It probably has not felt like it lately, but we’re still in the grips of a building boom.
Urban skylines spiked with cranes show a building programme continuing apace, despite an uncomfortable end to 2007. And while other sectors cut back, demand for construction workers remains high.
A recent study, carried out by KPMG and the Recruitment and Employment Confederation, shows the sector is bucking the prevailing trend of consolidation with demand for skilled workers remaining high.
As Alan Nolan, director at KPMG, explains, there is still plenty of confidence about.
“While the rate of expansion continues to slow, January’s data shows growth in both permanent and temporary placements,” he says. “Despite predictions of redundancies, employers still remain optimistic.
“Different sectors are affected in different ways. While workers in the construction industry remain in demand, investment banks are seeing a reduction in graduate salaries.”
To add to the recruitment conundrum, the influx of Polish workers is slowing as Poland enjoys its own construction boom ahead of the 2012 European Football Championships and a massive renovation programme.
Poles are staying at home
The homegrown upturn has resulted in the number of Poles signing up to the UK Government’s register of migrant workers falling by 18 per cent in the third quarter of 2007 compared to the previous year, adding to concerns of a skills shortage.
Sir Michael Latham, chairman of ConstructionSkills, recently told an audience at Closing the Skills Gap, a conference organised by Construction News, that the industry’s employment quandary was widespread.
He said: “2007 alone has seen the start of some 13,000 projects and to help support this growth we need 87,600 new recruits to our industry each year. We need more men and women considering construction as a career.
“This skills shortage is not just in a few select skills or regions. Although some of the biggest annual requirements are in wood trades and electricals, there are also major gaps at the non-trade end, for everyone from construction managers to professional and technical staff.”
Commenting on Sir Michael’s speech, a ConstructionSkills spokesman said: “In the next five years, the highest increases in employment will be seen in trade skills such as bricklayers and building envelope specialists.
“However, we also expect to see a significant requirement for professionals and managers.
“Over 32 per cent of the recruits forecast for the next five years are needed to fill roles as construction managers, architects and technical staff, or as senior executives, business process managers or office-based and technical/IT recruits.
“It is clear that employers require lots of professional recruits, which is why we have initiatives such as Inspire Scholarships to boost the number of graduates entering industry.”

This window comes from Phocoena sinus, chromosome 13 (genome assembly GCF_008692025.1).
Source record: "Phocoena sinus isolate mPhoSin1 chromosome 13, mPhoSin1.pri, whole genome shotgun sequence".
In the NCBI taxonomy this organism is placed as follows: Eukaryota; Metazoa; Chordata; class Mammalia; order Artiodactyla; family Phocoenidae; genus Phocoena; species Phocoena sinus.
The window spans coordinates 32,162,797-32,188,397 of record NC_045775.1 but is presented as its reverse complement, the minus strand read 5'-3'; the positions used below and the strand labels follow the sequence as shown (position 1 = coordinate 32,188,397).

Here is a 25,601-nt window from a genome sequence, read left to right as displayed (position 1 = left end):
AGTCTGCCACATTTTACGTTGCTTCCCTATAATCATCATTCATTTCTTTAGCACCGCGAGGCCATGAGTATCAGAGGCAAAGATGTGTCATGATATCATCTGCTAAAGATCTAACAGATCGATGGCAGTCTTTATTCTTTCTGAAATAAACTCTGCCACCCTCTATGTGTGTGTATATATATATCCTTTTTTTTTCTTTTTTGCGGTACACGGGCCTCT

A new dynamic
ConstructionSkills is not the only organisation advocating an all-encompassing approach to recruitment. The Sustainable Employment Legacy Forum, which was set up by REC, aims to ensure the London Olympics deliver an employment legacy to the city’s poorest boroughs.
As well as promoting the transfer of relevant skills, SELF facilitates the early introduction of candidates into the industry, the appropriate management of migrant labour and encourages workplace diversity.
It does this through a number of initiatives such as site visits for school children, supporting apprenticeships and assisting the provision of training courses to transfer skills.
The idea of casting the recruitment net wider is gaining support, but that should come as little surprise since three quarters of construction firms reported having problems finding staff last year.
Katrina Dowding, chair of the National Association of Women in Construction, says looking outside traditional recruitment pools could do more than just fill gaps.
“You’d obviously have a bigger pool of labour resources,” she says, “but you would also introduce people with a broader range of skills, different approaches to work and fewer preconceptions about the industry.
“You can bring a new dynamic to a team and new ideas into the industry. It’s not just a way of plugging in numbers.”
But the challenge of changing attitudes may not stem from within the industry itself.
A survey conducted by project management consultancy ChandlerKBS found most job hunters had little experience of construction, with many seeing it as a career dominated by hard hats and building sites.
The research showed that 60 per cent believed the job was restricted to working on site.
There is a lot more to construction than mucky boots, but to change misconceptions a change is needed in the way potential staff view the industry and the way the industry views potential staff.To read the full version of Sir Michael Latham’s speech on the skills gap click on the resource box on the right hand side of the page